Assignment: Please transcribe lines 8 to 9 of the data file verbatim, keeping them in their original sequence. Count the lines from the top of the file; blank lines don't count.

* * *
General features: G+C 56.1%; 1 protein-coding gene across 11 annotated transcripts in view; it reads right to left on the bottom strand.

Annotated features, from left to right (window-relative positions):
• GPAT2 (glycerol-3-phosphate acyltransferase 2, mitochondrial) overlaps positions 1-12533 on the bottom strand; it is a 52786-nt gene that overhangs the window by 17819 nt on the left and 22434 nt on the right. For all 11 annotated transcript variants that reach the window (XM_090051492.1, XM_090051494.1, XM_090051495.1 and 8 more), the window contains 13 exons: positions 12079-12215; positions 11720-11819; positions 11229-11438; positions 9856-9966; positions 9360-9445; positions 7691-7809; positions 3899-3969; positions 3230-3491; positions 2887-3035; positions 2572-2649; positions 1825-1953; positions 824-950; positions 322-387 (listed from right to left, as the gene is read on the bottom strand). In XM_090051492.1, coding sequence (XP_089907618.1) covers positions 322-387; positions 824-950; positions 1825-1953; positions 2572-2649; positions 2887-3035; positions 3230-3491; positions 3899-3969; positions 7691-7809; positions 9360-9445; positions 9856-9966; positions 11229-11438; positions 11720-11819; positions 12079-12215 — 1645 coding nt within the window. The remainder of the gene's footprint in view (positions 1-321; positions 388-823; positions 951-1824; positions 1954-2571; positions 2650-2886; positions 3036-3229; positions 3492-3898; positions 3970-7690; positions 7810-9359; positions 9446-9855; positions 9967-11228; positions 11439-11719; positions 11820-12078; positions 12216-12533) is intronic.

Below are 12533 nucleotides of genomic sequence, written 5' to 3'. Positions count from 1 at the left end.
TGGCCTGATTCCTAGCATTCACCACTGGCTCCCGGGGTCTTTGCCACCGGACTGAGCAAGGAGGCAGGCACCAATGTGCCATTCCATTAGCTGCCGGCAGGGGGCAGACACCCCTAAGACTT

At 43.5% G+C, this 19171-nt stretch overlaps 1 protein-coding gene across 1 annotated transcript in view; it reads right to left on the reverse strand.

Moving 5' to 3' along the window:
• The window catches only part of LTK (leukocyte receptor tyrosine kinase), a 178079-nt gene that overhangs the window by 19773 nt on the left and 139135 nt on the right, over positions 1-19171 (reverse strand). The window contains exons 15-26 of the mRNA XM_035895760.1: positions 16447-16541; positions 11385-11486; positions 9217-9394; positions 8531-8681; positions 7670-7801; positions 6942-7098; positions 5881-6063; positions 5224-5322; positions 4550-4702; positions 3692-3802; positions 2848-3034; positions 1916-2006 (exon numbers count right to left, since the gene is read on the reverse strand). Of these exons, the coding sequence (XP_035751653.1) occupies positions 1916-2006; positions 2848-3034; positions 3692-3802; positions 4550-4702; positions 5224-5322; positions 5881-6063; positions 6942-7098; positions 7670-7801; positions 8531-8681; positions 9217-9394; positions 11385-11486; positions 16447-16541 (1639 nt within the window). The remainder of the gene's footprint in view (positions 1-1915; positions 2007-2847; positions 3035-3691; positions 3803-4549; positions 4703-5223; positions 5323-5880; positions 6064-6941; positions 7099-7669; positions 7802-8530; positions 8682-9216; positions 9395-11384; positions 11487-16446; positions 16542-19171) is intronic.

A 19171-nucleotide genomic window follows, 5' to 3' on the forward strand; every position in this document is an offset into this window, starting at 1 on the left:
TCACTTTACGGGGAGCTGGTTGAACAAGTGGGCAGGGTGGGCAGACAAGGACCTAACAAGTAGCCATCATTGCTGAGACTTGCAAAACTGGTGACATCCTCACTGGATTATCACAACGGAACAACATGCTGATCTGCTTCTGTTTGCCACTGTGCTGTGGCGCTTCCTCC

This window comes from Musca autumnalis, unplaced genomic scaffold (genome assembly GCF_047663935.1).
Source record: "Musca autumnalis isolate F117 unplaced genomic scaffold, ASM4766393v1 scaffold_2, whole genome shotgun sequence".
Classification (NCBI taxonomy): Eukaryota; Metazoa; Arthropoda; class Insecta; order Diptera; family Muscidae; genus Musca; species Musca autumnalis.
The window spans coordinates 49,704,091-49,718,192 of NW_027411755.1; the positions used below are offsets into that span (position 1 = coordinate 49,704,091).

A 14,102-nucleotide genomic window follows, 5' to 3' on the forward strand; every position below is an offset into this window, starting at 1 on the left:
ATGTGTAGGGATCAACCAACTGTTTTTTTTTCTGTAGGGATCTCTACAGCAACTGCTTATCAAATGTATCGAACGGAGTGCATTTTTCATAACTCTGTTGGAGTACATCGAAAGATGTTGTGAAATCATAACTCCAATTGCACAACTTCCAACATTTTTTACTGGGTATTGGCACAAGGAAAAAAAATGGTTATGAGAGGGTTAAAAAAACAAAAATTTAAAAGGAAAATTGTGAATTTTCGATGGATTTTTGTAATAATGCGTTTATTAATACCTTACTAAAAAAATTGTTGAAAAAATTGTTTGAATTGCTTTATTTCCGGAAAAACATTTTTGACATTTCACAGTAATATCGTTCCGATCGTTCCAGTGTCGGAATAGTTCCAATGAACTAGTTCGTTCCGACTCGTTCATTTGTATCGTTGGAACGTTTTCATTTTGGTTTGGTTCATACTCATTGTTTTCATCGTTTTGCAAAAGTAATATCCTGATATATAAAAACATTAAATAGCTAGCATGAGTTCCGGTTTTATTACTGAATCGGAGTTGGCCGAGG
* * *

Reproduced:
• The window catches only part of LTK (leukocyte receptor tyrosine kinase), a 178079-nt gene that overhangs the window by 19773 nt on the left and 139135 nt on the right, over positions 1-19171 (reverse strand). The window contains exons 15-26 of the mRNA XM_035895760.1: positions 16447-16541; positions 11385-11486; positions 9217-9394; positions 8531-8681; positions 7670-7801; positions 6942-7098; positions 5881-6063; positions 5224-5322; positions 4550-4702; positions 3692-3802; positions 2848-3034; positions 1916-2006 (exon numbers count right to left, since the gene is read on the reverse strand). Of these exons, the coding sequence (XP_035751653.1) occupies positions 1916-2006; positions 2848-3034; positions 3692-3802; positions 4550-4702; positions 5224-5322; positions 5881-6063; positions 6942-7098; positions 7670-7801; positions 8531-8681; positions 9217-9394; positions 11385-11486; positions 16447-16541 (1639 nt within the window). The remainder of the gene's footprint in view (positions 1-1915; positions 2007-2847; positions 3035-3691; positions 3803-4549; positions 4703-5223; positions 5323-5880; positions 6064-6941; positions 7099-7669; positions 7802-8530; positions 8682-9216; positions 9395-11384; positions 11487-16446; positions 16542-19171) is intronic.

A 19171-nucleotide genomic window follows, 5' to 3' on the forward strand; every position in this document is an offset into this window, starting at 1 on the left: